KAMLOOPS - The City of Kamloops is taking action after hearing the public's concerns around the Stuart Wood winter homeless shelter.
In a news release, the city says it met with community partners today, Nov. 24, to discuss the temporary emergency weather shelter at the former elementary school and address concerns raised by residents at this week's council meeting.
Since the shelter opened on Nov. 1, the Canadian Mental Health Association says 143 individuals have stayed there. People can access showers, food, a safe place to sleep and limited laundry services, according to the release.
Executive director of the Canadian Mental Health Association's Kamloops Branch, Christa Mullaly, says staff has been able to build relationships with people seeking shelter.
"We’ve seen many new faces at Stuart Wood that we’ve never seen before at Emerald Centre,” Mullaly says in the release. "In addition to providing them shelter, we’ve had an opportunity to build relationships with these folks, which, in our experience, increases the likelihood of them seeking help in the future."
The city says that while the shelter has been successful, issues around homelessness are still present in the area of Stuart Wood and through the city. Neighbours and business owners brought forward concerns this week about an increase in nuisance behaviour in the area.
Parents have also spoken out to the city and school district about a school bus stop's proximity to the shelter.
Kamloops's social and planning development supervisor, Jen Casorso, says the city is adapting in response to this level of shelter demand.
From 7 a.m. to 8 p.m. daily, bylaw officers, members of the ASK Wellness's overdose prevention team and the Interior Community Services' street outreach team, along with city parks staff will be expanding their presence at the shelter, specifically around school bus pick-up and drop-off times. They'll also help keep the area clean.
Fencing will be installed this week to separate the shelter space from the playground area and the school bus stop. Sharps containers will also be installed this week, along with signage reminding park users that children play in the area.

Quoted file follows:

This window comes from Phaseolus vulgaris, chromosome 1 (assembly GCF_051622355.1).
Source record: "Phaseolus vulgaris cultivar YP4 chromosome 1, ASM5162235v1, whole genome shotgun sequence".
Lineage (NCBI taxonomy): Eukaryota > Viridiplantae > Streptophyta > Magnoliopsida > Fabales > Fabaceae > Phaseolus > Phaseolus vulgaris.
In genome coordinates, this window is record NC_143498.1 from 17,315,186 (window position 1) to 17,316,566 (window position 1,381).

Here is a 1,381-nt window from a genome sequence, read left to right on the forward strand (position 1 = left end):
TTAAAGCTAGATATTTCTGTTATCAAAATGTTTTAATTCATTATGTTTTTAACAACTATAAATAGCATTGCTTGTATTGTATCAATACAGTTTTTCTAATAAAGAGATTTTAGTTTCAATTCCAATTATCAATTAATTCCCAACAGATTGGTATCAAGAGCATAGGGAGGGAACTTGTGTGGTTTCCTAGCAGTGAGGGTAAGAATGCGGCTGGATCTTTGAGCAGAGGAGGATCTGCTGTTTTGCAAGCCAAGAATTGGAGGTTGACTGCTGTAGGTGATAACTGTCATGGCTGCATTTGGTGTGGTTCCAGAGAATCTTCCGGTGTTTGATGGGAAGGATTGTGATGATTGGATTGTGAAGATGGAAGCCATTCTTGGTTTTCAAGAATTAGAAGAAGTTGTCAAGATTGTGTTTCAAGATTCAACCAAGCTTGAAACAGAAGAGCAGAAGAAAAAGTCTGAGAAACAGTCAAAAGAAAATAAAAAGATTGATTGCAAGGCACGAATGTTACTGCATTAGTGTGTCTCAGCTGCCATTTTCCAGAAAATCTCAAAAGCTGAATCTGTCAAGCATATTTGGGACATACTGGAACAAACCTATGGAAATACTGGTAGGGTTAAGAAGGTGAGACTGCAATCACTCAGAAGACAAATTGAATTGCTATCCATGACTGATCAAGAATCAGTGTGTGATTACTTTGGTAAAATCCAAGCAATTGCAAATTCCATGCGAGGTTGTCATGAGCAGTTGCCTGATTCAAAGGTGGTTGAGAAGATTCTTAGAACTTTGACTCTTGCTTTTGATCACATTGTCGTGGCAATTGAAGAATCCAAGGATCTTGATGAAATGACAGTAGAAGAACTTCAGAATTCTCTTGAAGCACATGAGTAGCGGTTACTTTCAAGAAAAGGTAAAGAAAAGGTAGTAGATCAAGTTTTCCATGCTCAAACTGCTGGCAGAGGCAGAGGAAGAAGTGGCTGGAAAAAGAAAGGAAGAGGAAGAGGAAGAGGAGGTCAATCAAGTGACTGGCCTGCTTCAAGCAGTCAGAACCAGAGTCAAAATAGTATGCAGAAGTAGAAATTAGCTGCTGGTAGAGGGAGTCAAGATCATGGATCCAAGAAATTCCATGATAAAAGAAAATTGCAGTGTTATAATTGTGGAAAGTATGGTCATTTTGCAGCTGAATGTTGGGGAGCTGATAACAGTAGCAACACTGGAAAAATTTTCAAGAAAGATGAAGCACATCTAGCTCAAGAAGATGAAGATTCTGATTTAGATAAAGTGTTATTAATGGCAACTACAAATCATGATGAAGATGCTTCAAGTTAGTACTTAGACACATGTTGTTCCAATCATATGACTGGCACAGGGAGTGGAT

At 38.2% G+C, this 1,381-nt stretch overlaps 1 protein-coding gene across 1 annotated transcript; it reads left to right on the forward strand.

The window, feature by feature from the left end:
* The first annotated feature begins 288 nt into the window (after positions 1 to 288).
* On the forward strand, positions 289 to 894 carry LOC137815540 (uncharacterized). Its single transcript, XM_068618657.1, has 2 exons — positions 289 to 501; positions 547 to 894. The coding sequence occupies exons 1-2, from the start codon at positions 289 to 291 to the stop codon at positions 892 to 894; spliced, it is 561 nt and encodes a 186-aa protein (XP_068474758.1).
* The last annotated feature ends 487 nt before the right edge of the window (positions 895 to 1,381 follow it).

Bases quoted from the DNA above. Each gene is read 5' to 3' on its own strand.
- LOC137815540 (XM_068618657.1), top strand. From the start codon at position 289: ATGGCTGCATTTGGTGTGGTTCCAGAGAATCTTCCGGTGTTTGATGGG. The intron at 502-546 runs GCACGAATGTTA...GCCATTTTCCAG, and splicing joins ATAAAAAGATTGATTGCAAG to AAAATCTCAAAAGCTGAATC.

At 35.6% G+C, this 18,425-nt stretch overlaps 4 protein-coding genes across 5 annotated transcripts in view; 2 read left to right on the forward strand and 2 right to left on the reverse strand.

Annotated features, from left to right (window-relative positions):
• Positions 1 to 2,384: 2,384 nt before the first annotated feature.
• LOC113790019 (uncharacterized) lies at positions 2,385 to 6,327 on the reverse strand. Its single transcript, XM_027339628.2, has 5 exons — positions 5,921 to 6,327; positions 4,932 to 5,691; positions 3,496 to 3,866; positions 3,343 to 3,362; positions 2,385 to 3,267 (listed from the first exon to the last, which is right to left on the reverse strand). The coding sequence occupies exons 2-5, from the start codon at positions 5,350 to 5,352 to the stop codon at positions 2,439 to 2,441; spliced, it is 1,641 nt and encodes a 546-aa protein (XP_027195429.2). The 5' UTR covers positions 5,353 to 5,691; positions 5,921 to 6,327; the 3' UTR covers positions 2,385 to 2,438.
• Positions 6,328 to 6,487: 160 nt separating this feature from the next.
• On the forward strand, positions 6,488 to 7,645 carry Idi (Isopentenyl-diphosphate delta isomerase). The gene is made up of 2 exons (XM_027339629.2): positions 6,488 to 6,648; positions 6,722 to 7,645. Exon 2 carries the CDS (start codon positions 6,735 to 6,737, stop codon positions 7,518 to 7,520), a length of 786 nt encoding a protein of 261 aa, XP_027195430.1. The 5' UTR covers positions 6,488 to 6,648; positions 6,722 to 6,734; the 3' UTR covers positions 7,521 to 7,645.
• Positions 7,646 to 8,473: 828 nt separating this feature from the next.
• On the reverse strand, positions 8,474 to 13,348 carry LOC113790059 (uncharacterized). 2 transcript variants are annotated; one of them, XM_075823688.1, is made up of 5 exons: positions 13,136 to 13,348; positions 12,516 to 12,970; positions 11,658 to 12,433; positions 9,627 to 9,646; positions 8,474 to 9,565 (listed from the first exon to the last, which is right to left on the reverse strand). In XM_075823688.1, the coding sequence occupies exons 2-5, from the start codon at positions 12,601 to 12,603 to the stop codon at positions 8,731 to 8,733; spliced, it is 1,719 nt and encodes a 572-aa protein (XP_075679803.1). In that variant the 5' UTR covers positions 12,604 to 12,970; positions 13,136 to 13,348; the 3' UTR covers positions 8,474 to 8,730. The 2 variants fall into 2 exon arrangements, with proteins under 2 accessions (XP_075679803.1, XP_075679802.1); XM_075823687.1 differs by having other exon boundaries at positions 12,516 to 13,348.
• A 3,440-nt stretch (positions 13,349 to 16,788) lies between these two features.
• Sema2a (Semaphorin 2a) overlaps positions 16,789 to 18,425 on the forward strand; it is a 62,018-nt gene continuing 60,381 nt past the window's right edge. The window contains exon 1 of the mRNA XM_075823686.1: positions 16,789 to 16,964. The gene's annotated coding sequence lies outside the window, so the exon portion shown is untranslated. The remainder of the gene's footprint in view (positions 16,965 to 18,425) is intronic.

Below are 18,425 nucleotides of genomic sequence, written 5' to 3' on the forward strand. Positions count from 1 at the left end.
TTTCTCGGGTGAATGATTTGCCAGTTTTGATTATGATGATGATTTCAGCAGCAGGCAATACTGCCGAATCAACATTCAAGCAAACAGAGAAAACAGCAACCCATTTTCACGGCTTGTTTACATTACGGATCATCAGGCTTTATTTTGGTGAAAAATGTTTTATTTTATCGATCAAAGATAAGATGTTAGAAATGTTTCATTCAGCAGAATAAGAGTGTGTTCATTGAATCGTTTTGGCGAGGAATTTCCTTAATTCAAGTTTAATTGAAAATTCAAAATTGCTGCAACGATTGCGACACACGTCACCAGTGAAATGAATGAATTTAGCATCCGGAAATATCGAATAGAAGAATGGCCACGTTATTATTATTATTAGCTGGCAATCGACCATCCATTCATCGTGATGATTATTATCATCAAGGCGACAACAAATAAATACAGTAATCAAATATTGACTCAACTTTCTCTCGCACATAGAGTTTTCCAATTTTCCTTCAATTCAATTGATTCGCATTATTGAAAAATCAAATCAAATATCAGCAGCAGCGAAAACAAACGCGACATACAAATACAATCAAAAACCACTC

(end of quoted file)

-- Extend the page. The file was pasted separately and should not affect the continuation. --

The city says additional lighting will be installed to deter vandalism.
"Overall, we’ve felt a lot of support for the shelter," Casorso says in the release. "When concerns do arise, the co-operation we’ve seen from our community partners has been incredible. Everyone is dedicated to working together to find solutions."
The shelter will be open until March 31 of next year.
The City has also provided a list of resources for residents:
If you find discarded needles or other drug paraphernalia anywhere in the city, contact the ASK Wellness Society via phone or text at 778-257-1292 or email ODP433@askwellness.ca
If you find discarded needles or other drug-related materials in the downtown area, you can call the CAP team at 250-572-3009.
To learn how to dispose of needles safely and about services available to at-risk youth in our community, go here.
If you are interested in having a sharps container installed at your business or in your community, please contact the ASK Wellness Society via phone or text at 778-257-1292 or email ODP433@askwellness.ca
If you are interested in learning about the Block Watch or Crime Prevention Programs that are available, go here or call 250-571-3862.
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